One of the most popular ideas for reforming education is to make the school day longer for kids who need extra help. It's also one of the most expensive ideas. So the city, and some big name partners, have set out to prove it's worth the investment. NY1's Lindsey Christ filed the following report.
A group of sixth graders at Thurgood Marshall Academy Middle School in Harlem recently learned the scientific process by collecting and analyzing pulse rate data. It's the kind of lesson that takes time: Time that teachers often don't have during the regular school day.
Thurgood Marshall Academy is one of 20 schools that has lots of extra time with a school day for sixth graders that's two and a half hours longer.
"I think these extra two periods are good for us because it helps us improve on what we need help with," said Cierra Johnson, a student at the school.
And that's how it works. Sixth graders at these schools have two additional class periods, focused on improving their literacy. It's a very structured pilot program based on years of research by The After School Corporation and Harvard Ed Labs. It's funded by the DOE, City Council and Robin Hood Foundation: Six million dollars a year to extend the day and study the results. Each of the schools is partnered with a community-based organization.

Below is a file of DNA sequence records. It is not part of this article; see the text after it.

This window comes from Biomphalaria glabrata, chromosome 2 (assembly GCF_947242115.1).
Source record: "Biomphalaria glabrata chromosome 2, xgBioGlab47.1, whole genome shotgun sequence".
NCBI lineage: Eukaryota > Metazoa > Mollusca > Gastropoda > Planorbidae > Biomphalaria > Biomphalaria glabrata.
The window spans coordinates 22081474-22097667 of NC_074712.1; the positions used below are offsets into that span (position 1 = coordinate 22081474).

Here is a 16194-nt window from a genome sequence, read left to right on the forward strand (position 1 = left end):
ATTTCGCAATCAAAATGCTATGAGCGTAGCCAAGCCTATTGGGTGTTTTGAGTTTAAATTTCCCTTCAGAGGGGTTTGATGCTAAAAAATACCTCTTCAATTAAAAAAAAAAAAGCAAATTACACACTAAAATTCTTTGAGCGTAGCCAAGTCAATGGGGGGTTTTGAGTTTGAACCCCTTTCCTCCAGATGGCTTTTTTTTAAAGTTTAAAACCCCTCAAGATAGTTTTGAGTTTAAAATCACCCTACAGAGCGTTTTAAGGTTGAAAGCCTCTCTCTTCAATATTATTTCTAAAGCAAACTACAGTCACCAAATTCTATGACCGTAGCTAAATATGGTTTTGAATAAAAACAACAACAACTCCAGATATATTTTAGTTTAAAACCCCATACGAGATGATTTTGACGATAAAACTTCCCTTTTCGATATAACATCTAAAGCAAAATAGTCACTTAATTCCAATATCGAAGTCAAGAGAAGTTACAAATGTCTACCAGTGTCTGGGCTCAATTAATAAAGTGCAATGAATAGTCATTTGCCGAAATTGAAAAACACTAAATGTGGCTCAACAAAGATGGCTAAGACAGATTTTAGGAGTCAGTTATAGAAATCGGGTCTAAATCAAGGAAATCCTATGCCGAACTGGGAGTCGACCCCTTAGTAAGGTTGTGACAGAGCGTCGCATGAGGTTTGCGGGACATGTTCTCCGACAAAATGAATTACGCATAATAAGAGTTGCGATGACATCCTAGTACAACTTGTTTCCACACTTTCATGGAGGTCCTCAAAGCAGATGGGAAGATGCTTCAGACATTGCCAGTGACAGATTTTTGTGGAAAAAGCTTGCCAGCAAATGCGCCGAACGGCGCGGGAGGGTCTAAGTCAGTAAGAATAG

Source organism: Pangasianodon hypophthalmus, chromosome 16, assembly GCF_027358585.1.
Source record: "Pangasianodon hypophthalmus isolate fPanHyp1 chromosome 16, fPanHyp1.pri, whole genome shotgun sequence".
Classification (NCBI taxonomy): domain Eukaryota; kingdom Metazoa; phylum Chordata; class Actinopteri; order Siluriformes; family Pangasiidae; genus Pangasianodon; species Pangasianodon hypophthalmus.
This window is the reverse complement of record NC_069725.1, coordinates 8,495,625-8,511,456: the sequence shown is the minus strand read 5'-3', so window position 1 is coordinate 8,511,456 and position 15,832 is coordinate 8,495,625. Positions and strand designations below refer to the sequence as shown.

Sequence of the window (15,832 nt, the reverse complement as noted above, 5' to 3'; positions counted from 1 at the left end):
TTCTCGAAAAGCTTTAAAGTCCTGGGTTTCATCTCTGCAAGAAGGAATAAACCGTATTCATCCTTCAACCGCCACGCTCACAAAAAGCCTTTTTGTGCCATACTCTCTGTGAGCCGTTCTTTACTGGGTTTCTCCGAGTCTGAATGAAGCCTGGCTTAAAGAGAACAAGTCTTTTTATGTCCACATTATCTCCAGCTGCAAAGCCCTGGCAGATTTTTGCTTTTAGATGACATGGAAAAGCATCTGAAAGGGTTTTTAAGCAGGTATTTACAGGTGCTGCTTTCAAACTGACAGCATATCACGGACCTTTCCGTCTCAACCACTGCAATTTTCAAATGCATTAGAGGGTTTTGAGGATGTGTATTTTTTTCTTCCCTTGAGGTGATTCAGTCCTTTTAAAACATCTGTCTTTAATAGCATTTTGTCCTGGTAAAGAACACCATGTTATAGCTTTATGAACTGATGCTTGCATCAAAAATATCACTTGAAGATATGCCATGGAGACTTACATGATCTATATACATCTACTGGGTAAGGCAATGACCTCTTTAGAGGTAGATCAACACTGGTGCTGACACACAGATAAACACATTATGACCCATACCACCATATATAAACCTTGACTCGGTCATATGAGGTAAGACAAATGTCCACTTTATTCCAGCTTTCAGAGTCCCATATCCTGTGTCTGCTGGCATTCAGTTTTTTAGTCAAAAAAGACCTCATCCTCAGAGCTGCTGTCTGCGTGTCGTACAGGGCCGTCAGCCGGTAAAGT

"We're really trying to get it right this time. We're trying to figure out how do we partner with all of these different folks who have real expertise to help us design the right curriculum, to bring in those CBOs that can do enrichment that we might not have enough of during the regular school day and connect our teachers into it as well," said DOE Chief Academic Officer Shael Polakow-Suransky.
On a recent visit, students were learning media literacy, working in groups to design and advertise a soda product.
"I get to re-teach things, re-visit things, support my kids in a fun way, not just hitting certain points in a classroom and having to move on because we have a curriculum," said Linda Rose, a teacher at the school.
And some kids are getting even more extra help. As part of the program, students who don't qualify for extra reading help during the regular school day but still struggle with comprehension get special small group tutoring in the afternoon.
The partner organizations provide support including a full-time program director and teaching aides.
"I'm here from 10 to 6, I share an office with the middle school director, so we actually have a great partnership," said Program Director Javier Garcia-Perez.
They're hoping to get enough funding to continue the study for three years, which they say will be long enough to know whether two extra hours each day makes a big enough difference.